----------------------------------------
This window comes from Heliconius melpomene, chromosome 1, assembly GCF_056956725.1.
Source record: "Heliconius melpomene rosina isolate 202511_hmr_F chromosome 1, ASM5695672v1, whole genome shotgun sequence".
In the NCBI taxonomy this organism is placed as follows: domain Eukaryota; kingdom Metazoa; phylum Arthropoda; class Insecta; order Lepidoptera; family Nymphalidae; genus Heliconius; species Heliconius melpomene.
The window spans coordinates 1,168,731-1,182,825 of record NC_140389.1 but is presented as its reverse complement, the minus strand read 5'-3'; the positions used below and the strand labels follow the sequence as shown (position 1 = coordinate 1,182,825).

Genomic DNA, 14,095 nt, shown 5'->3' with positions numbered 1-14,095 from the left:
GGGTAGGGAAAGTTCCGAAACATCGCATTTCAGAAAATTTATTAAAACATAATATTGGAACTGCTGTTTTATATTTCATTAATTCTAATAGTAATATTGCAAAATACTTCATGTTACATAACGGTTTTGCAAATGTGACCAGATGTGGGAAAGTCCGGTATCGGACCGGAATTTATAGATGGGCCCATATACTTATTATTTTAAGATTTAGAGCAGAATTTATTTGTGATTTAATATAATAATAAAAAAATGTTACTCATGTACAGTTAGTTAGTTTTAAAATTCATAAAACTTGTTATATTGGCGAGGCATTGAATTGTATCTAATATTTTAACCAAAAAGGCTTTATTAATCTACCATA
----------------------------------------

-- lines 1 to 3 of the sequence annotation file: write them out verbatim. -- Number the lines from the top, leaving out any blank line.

This window comes from Heliconius melpomene, chromosome 1, assembly GCF_056956725.1.
Source record: "Heliconius melpomene rosina isolate 202511_hmr_F chromosome 1, ASM5695672v1, whole genome shotgun sequence".
In the NCBI taxonomy this organism is placed as follows: domain Eukaryota; kingdom Metazoa; phylum Arthropoda; class Insecta; order Lepidoptera; family Nymphalidae; genus Heliconius; species Heliconius melpomene.